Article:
Ever since he became the director of player safety for the NHL, George Parros has pretty much walked the walk. Even though he owns a company called Violent Gentlemen that recently marketed ball caps that said, “Make Hockey Violent Again,” Parros has been surprisingly hard on hockey’s miscreants. So it would be natural for people to be applauding him for banning the NHL’s dirtiest player – and there is absolutely no doubt now that Radko Gudas enjoys that particular distinction – for 10 games for his latest act of violence.
Pardon me if I don’t join in the chorus. Parros made a statement to be sure, but he had the opportunity to make a much bigger and much more impactful one. It was right there, handed to him on a silver platter. Because it’s not as though Gudas has not proven himself utterly incapable of grasping the danger he’s doing to other players. Had Parros really, really wanted to get rid of this kind of rubbish, he would have banned Gudas for 40 games for his vicious slash to the head of Mathieu Perreault, then dared the NHL Players’ Association to come after him with an appeal. And in that appeal he could’ve told the union and the hockey world that he has to think of the safety of 700 players other than Gudas, players who take their careers into their hands every time the step on the same ice surface as the most dangerous man in hockey.
Radko Gudas is a menace. Full stop. He’s a menace to anyone who wears the opposite uniform. And given hockey’s penchant for retribution, he’s just as big a menace to his teammates. Because if Gudas is going to treat his opponents that way, it won’t be long before they realize the Flyers have some pretty good players in the likes of Sean Couturier, Claude Giroux and Jakub Voracek who might find themselves in a vulnerable situation someday. And the Flyers will undoubtedly scream with blood-curdling volume if that ever happens.
When you watch a guy like Brendan Smith of the Rangers wipe out Ottawa Senators defenseman Mark Borowiecki and render him unconscious with a dirty, reckless, awful play that’s nowhere near the puck, as he did Sunday afternoon, you begin to wonder if these guys are ever going to get it. (Smith should be prepared to watch some games from the press box, too.) Perhaps they won’t. But one way to ensure they don’t is to allow guys like Radko Gudas to keep terrorizing and injuring opponents.
Now, missing 10 games and losing more than $400,000 in salary is no small penalty, but this latest suspension is the third one Gudas has incurred for absolutely reckless and dirty play in less than two years. In December 2015, he received a three-game ban for his forearm shiver to Mika Zibanejad off a faceoff, then was handed a six-game sentence in October 2016 for a hit along the boards on Austin Czarnik that would have been textbook interference if not for the fact that it was even more of a textbook headshot. A lot of players might have learned their lessons after that one. But consider this. One week before he drilled Czarnik, Gudas was tossed from a pre-season game for boarding. Then, just 16 days after the incident that got him suspended, Gudas was tossed again, this time for targeting the head of Ottawa Senators defenseman Chris Wideman.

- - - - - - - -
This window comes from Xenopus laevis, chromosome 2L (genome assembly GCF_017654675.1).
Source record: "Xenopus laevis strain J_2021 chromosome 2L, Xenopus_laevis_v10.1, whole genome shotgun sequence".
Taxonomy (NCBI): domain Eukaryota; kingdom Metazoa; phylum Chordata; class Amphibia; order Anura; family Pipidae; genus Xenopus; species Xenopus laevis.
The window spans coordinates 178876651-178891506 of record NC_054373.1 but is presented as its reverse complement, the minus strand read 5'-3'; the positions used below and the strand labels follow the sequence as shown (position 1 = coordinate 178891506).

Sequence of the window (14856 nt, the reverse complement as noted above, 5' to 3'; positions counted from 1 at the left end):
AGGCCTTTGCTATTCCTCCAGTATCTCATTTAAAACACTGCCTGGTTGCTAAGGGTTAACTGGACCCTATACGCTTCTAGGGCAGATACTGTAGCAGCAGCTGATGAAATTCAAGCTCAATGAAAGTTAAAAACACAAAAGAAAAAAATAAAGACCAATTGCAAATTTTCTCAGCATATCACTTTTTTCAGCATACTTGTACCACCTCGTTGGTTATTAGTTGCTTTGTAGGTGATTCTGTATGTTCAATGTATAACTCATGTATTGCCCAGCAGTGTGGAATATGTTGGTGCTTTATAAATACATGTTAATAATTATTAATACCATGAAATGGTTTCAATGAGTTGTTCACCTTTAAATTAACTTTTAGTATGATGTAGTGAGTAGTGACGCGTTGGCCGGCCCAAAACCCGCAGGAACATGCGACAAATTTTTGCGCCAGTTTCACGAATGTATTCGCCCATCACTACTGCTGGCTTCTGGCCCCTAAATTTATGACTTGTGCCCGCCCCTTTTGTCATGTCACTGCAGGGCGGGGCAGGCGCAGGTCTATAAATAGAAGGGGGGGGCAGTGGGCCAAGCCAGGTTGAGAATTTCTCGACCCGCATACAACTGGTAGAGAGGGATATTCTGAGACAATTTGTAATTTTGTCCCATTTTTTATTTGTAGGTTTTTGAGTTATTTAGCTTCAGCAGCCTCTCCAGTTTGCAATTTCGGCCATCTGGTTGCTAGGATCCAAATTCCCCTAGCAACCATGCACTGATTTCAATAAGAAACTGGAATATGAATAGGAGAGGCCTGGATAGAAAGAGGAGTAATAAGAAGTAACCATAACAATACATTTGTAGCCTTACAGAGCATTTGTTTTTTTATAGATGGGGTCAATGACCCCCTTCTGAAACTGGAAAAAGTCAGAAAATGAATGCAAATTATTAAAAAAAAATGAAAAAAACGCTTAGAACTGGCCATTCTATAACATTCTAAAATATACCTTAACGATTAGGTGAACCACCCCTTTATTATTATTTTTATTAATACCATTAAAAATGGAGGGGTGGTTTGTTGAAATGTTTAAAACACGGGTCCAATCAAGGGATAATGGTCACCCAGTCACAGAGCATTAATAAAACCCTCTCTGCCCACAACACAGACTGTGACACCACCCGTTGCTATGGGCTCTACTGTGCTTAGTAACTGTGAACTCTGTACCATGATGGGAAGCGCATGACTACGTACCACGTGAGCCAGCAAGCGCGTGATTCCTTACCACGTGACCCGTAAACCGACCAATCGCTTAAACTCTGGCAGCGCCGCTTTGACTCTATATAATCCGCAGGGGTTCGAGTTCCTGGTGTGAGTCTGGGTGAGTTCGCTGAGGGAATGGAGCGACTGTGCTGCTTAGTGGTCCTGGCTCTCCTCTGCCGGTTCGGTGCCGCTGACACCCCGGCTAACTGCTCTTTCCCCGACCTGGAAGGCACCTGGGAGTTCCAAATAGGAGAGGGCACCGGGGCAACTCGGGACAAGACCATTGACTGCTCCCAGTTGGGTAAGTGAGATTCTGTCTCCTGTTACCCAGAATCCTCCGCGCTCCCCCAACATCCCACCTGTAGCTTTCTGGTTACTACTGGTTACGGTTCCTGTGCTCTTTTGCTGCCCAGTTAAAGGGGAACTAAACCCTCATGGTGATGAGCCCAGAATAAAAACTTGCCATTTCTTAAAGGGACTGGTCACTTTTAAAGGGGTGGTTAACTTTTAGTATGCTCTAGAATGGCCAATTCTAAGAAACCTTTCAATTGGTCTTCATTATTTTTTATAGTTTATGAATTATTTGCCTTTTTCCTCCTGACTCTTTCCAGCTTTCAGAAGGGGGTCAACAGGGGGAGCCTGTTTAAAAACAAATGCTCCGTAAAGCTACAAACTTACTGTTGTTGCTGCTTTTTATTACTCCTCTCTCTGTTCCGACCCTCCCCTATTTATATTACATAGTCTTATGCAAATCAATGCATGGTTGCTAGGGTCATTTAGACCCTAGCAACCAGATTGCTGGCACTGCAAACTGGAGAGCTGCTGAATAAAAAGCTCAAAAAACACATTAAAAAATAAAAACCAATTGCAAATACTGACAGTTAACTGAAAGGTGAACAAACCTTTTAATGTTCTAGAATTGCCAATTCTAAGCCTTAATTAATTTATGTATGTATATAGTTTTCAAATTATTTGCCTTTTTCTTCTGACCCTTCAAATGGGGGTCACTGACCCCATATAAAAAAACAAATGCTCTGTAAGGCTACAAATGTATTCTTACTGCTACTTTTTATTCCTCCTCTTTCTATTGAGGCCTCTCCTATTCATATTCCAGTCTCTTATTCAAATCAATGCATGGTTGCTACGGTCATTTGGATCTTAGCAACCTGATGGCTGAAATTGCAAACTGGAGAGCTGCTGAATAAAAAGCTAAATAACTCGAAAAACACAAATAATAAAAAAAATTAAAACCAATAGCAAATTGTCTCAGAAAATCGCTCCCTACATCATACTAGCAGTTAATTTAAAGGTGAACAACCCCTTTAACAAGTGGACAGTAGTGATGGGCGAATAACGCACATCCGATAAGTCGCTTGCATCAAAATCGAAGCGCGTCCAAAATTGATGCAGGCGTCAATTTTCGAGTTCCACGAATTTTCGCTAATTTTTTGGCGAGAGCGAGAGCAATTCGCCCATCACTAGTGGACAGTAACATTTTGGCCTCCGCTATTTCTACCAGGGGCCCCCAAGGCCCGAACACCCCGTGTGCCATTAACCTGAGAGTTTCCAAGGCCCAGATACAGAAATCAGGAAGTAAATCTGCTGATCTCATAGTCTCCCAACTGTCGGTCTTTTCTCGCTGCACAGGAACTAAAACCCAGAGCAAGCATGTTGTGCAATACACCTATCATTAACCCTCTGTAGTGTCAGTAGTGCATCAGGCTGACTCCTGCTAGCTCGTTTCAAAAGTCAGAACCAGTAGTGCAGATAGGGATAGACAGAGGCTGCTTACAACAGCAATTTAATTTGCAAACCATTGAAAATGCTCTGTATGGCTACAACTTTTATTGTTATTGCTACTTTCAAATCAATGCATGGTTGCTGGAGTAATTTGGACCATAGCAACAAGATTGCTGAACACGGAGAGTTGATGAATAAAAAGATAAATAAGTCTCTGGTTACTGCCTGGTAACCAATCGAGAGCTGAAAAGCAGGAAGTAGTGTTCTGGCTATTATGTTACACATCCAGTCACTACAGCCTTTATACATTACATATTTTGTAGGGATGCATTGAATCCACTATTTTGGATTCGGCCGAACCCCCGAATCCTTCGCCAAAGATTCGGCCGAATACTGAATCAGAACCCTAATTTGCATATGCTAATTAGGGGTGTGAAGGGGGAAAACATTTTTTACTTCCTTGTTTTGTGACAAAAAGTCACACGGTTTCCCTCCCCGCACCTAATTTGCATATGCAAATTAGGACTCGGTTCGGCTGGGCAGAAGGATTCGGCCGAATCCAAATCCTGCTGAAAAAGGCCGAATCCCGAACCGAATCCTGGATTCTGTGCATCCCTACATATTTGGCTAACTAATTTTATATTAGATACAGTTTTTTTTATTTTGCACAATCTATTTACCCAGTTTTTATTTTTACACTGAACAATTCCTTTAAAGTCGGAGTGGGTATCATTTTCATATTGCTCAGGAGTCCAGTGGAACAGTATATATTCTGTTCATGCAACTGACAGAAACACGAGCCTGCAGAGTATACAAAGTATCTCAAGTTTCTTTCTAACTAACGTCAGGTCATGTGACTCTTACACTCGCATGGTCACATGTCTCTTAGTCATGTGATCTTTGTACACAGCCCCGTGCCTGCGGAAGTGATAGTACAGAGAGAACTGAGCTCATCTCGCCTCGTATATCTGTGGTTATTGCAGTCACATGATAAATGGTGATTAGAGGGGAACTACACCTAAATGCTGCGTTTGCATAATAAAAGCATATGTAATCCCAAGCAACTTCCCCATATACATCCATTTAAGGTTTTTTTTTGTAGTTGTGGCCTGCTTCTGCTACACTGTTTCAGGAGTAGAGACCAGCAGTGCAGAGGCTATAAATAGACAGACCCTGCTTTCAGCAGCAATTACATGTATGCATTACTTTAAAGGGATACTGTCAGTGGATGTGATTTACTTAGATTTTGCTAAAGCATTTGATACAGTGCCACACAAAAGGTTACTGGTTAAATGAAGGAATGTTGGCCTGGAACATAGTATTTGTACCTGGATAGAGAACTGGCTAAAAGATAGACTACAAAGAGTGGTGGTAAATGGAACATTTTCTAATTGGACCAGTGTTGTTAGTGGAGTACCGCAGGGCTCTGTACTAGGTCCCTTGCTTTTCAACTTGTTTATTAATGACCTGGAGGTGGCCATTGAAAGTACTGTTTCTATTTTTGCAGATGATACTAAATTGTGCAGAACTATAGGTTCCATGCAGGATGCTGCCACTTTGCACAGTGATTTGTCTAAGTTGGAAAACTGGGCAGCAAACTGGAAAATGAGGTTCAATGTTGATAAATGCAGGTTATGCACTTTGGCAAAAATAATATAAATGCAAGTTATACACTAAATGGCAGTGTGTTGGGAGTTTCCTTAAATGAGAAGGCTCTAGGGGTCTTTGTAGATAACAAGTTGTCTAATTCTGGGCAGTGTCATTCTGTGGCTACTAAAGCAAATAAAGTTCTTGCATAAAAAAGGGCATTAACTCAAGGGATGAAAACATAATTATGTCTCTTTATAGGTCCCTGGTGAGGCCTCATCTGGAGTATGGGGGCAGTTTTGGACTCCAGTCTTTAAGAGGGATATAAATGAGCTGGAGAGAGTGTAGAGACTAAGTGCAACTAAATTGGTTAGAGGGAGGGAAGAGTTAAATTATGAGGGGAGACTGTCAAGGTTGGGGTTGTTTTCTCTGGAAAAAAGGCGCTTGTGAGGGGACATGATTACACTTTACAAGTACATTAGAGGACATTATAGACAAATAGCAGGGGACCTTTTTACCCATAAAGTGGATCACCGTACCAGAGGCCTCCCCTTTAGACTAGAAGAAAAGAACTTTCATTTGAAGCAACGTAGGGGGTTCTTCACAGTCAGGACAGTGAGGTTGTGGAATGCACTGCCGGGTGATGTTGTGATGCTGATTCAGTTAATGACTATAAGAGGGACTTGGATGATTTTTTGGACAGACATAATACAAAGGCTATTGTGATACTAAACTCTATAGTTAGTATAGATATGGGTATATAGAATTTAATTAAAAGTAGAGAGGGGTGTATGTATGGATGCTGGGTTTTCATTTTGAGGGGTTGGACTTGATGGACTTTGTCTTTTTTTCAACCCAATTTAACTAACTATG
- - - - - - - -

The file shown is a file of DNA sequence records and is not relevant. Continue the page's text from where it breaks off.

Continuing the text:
So, you see, Parros already had a file the width of a Harry Potter novel with which to justify a more lengthy suspension. And if Parros needed any sort of cautionary tale on the perils of not dealing with idiotic behavior more severely, he needed to only look at Brendan Shanahan and how he dealt with Raffi Torres. Because you have to wonder whether Shanahan wonders what might’ve been had he been tougher on Torres.
When Shanahan, then the league’s director of player safety, suspended Torres for 25 games for his headshot on Marian Hossa in the playoffs in 2012, a pattern of behavior had already been established. Torres had already been suspended twice and fined once for similar types of plays, but Shanahan undoubtedly thought he would cure Torres of his reckless ways with such a lengthy sentence.
Wrong. In the playoffs the very next season, Torres drilled Jarrett Stoll in the head in Game 1 of the second round of the playoffs and was hit with what amounted to a 12-game suspension. (Torres was suspended for the rest of the series, which went seven games. It is generally accepted for suspension purposes that one playoff game is tantamount to two regular-season games.) Then 18 months later, Shanahan was forced to suspend Torres for 41 games for a late, illegal hit to the head of Jakob Silfverberg.
It’s interesting to note that after the playoff suspension, the Sharks signed Torres to a three-year deal. The Flyers signed Gudas to a four-year deal prior to last season. The way they figure it, having a guy who scares his opponents is good to have around, even if you have to miss him for five games here or there, or maybe even 10. But would the Flyers be as happy with Gudas if they had to do without him for a half a season or more? Probably not. Chances are, a 10-game suspension isn’t going to change anything for Radko Gudas, the Flyers or anybody else.
Want more in-depth features and expert analysis on the game you love? Subscribe to The Hockey News magazine.